The “Midwest Connect” route is one of 10 final proposals that Virgin Hyperloop One (VHO) is considering for the first hyperloop track in the U.S. The route would pass through Columbus, connecting Pittsburgh to Chicago. VHO sent letters to every governor in the country to initiate the official Request for Proposal (RFP) process for a Hyperloop Certification Center. The center will host the first hyperloop passenger product in the county and perform key safety tests required for certification. 17 states, including Ohio, submitted formal responses to the RFP. VHO announced last year that its first international route will be built in India.
William Murdock, executive director of the Mid-Ohio Regional Planning Commission (MORPC), believes the Midwest Connect should be the first U.S. route. The Columbus Dispatch reports that Columbus may have an advantage after beating 77 other U.S. cities in the 2015 Smart Cities Challenge and winning $50 million for smart-transportation systems. Thea Walsh, Director of Transportation and Funding at MORPC, notes that this new mode of transportation could be strategically used to enhance current transportation systems.
In 2013, Elon Musk originated the idea for the hyperloop transportation system in a white paper, and VHO has since raised nearly $400 million from investors for development and implementation. The hyperloop would propel autonomous, magnetically-levitating pods through a depressurized, vacuum-sealed tube at speeds up to 670 mph. Routes would not be susceptible to inclement weather and VHO leadership claims that journeys could be powered purely using solar energy. At these high speeds, the Pittsburgh Post-Gazette reports travel from Pittsburgh to Chicago would take approximately 58 minutes and a one-way ticket would cost around $93. Traveling the 360 miles from Columbus to Chicago would take roughly 28 minutes.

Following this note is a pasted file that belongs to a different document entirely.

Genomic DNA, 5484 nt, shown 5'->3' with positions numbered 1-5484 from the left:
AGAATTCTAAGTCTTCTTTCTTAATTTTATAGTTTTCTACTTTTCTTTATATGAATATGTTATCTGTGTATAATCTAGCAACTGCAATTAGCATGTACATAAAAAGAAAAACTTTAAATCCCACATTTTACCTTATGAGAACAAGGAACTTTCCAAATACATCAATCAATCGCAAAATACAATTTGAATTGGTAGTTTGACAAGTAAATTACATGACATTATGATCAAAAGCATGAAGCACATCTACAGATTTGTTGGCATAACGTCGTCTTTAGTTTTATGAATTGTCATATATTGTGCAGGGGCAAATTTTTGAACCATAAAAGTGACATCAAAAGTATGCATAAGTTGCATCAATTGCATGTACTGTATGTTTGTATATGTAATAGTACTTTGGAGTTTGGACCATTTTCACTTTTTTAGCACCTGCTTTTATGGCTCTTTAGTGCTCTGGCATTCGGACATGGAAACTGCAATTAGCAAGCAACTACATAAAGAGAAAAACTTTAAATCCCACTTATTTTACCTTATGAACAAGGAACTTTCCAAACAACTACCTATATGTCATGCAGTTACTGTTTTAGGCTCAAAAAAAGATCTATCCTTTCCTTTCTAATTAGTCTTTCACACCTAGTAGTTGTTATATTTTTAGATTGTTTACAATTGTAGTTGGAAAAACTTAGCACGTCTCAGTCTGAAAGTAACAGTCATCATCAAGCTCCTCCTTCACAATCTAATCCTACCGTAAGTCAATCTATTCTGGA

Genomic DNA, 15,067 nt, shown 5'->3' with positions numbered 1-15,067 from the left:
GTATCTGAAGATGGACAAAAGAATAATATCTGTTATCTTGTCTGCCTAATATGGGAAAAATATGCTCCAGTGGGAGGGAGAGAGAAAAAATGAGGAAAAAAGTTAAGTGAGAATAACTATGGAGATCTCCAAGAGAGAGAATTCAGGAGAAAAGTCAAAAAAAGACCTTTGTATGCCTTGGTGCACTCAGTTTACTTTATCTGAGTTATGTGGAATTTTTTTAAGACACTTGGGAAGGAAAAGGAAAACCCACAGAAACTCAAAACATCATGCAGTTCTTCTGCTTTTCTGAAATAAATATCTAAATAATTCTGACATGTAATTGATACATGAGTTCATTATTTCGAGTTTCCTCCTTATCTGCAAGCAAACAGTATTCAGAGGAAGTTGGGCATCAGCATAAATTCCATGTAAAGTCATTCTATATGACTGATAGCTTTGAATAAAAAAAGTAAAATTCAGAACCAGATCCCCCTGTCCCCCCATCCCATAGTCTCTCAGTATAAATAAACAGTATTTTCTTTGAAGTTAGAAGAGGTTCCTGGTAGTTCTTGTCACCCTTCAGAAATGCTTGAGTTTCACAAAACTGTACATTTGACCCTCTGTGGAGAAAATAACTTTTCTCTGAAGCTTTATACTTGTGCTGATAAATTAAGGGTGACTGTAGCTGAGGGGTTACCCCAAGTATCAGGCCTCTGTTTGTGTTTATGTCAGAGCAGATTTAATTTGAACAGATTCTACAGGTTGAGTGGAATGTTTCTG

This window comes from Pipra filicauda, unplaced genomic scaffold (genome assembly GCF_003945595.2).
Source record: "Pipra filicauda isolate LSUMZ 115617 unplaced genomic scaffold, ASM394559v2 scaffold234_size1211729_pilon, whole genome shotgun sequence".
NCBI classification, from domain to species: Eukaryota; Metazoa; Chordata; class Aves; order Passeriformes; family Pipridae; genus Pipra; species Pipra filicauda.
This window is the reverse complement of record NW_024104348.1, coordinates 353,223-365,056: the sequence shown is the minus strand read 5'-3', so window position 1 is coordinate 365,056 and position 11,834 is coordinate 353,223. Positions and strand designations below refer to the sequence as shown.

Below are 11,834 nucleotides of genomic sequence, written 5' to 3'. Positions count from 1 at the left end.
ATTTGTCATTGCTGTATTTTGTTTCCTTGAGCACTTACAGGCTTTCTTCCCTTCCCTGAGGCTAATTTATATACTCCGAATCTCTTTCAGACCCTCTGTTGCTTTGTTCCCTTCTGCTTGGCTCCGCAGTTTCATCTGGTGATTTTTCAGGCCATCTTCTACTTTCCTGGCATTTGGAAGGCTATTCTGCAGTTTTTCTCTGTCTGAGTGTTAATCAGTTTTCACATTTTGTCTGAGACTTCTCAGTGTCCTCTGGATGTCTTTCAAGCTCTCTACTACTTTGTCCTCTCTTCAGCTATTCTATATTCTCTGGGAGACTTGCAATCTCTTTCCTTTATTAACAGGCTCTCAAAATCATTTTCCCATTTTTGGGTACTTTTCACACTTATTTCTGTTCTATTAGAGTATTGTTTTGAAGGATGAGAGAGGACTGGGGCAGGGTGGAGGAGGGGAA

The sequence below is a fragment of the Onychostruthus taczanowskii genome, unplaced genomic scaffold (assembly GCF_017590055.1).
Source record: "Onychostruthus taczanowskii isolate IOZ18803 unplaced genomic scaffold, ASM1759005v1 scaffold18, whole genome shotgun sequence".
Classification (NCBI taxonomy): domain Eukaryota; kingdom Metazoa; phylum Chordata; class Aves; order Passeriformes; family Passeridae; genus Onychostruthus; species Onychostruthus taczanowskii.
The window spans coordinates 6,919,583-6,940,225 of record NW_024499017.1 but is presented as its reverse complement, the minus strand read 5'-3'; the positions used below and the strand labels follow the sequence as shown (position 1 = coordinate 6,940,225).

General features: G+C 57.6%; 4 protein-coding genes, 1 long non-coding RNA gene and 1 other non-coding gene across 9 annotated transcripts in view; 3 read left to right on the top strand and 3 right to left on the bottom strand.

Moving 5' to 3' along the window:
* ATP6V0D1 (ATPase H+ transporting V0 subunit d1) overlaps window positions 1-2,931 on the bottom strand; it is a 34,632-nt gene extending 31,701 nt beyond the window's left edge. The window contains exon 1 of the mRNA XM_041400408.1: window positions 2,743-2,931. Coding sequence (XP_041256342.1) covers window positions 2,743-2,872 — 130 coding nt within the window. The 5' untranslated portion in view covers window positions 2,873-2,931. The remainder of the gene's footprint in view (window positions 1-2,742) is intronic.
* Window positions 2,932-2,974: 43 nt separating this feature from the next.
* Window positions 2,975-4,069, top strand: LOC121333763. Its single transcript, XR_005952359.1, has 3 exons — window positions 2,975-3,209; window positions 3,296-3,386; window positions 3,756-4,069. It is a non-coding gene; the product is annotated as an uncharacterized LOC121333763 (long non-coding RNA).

Walsh notes that the system would be built in multiple stages. There could be something in place for fright and passengers for short distances in the 2020s, longer distances in the 2030s, and full development around 2050. MORPC is spending $2.5 million on a feasibility study and is working on an environmental study in anticipation for the project. “These actions by MORPC break new ground,” said Virgin Hyperloop One CEO Rob Lloyd, “because they are integrating hyperloop technology into a larger environmental impact study—the first time that has happened anywhere in the world.”
A final cost estimate of installing the hyperloop system has not yet been settled. Financing would likely require multiple public-private partnerships with government providing the right of way and stations along the system. A private entity would then operate the system with support from other local businesses and organizations. The location of the first U.S. hyperloop development will be announced by the end of this year. If the Midwest Connect route is selected, Ohio residents may be some of the first in the world with access to this new mode of transportation.